Should Microsoft Xbox Live-n Up its PC Software?

Dennis Faas's picture

It may be safe to say that Microsoft's much-anticipated operating system (OS), Windows Vista, has, at least in the eyes of the mainstream and even tech media -- fallen flat.

Some complaints have surrounded the OS' extensive technical requirements, its new, controversial interface changes, and of course, its cost. That's why the Microsoft hounds over at ZDnet have comprised a list of possible suggestions to improve the company's PC software. How? Put the Xbox team in charge at Redmond HQ.

Although the Xbox and newer Xbox 360 have had their struggling moments, the latter's current position in the gaming market is fairly impressive. Although the Nintendo Wii has stolen much of Microsoft's thunder since last Christmas, the Xbox 360 still boasts the most software support, and above all, the best online community. (Source:

So, what makes the Xbox 360's multiplayer hub so attractive? The same eye candy that could help Microsoft's software.

For one, the Xbox Live hub uses sleek, simple lines that are easy to navigate. All necessary data and options can be found by flipping through about five or six "blades", each clearly marked.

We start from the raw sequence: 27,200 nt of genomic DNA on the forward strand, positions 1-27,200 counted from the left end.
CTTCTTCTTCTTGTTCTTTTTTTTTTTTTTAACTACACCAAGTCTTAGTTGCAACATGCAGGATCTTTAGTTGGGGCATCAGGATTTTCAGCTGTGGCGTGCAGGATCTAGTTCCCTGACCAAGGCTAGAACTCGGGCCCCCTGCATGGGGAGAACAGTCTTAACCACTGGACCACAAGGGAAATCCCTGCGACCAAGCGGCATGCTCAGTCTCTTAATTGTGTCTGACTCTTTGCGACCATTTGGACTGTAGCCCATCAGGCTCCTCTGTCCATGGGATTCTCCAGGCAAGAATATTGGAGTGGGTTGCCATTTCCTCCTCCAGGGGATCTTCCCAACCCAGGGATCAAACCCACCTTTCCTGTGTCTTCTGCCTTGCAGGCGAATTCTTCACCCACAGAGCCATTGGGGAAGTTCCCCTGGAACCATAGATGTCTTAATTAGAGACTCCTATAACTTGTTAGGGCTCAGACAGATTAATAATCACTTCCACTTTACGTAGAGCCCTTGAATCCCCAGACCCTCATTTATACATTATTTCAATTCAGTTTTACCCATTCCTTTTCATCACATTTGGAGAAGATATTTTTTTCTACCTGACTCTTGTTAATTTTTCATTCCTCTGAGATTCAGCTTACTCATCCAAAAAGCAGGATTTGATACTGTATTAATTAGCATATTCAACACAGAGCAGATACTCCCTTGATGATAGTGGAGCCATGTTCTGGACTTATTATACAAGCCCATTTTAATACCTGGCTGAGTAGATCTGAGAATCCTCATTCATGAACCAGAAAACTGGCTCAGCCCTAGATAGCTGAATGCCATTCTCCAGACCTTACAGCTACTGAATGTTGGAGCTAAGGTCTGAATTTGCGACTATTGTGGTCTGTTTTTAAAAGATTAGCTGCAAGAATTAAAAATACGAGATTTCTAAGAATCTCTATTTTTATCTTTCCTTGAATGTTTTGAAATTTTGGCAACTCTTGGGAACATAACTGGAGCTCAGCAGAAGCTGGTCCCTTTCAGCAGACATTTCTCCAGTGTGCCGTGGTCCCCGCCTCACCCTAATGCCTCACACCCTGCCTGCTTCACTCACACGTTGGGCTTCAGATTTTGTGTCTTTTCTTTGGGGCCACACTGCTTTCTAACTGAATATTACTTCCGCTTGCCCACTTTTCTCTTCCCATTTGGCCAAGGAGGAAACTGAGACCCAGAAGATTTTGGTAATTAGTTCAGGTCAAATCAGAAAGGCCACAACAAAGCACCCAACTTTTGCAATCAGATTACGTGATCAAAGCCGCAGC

Secondly, the pricing is simple. Want to play online? Buy the $60 a year gold subscription. Not so interested in multiplayer, but want access to free goodies like downloads? Stick with the free silver subscription. Two options: it's pretty simple.

Finally, ZDnet gets a little controversial. Xbox Live features something called "Gamerscore", and even has a reputation meter. This could easily be worked into the PC software community by encouraging businesses to offer feedback on various programs. Rewards for staying in touch could lead to happier customers and more satisfying future products. (Source:

Whether Microsoft takes the advice is up to them. But, it's never a bad decision to make things both a little simpler, and a little more fun.

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